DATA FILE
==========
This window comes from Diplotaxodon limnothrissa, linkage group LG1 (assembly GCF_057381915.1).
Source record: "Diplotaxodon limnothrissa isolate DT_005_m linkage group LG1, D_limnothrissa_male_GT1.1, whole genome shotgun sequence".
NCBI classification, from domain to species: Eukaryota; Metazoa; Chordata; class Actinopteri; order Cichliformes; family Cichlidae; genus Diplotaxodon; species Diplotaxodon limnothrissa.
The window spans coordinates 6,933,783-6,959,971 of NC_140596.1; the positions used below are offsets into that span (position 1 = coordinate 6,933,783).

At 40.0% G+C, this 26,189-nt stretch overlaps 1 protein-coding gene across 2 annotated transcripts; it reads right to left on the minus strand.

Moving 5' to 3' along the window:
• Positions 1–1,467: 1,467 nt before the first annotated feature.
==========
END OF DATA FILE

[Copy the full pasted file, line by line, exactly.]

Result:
This window comes from Diplotaxodon limnothrissa, linkage group LG1 (assembly GCF_057381915.1).
Source record: "Diplotaxodon limnothrissa isolate DT_005_m linkage group LG1, D_limnothrissa_male_GT1.1, whole genome shotgun sequence".
NCBI classification, from domain to species: Eukaryota; Metazoa; Chordata; class Actinopteri; order Cichliformes; family Cichlidae; genus Diplotaxodon; species Diplotaxodon limnothrissa.
The window spans coordinates 6,933,783-6,959,971 of NC_140596.1; the positions used below are offsets into that span (position 1 = coordinate 6,933,783).

At 40.0% G+C, this 26,189-nt stretch overlaps 1 protein-coding gene across 2 annotated transcripts; it reads right to left on the minus strand.

Moving 5' to 3' along the window:
• Positions 1–1,467: 1,467 nt before the first annotated feature.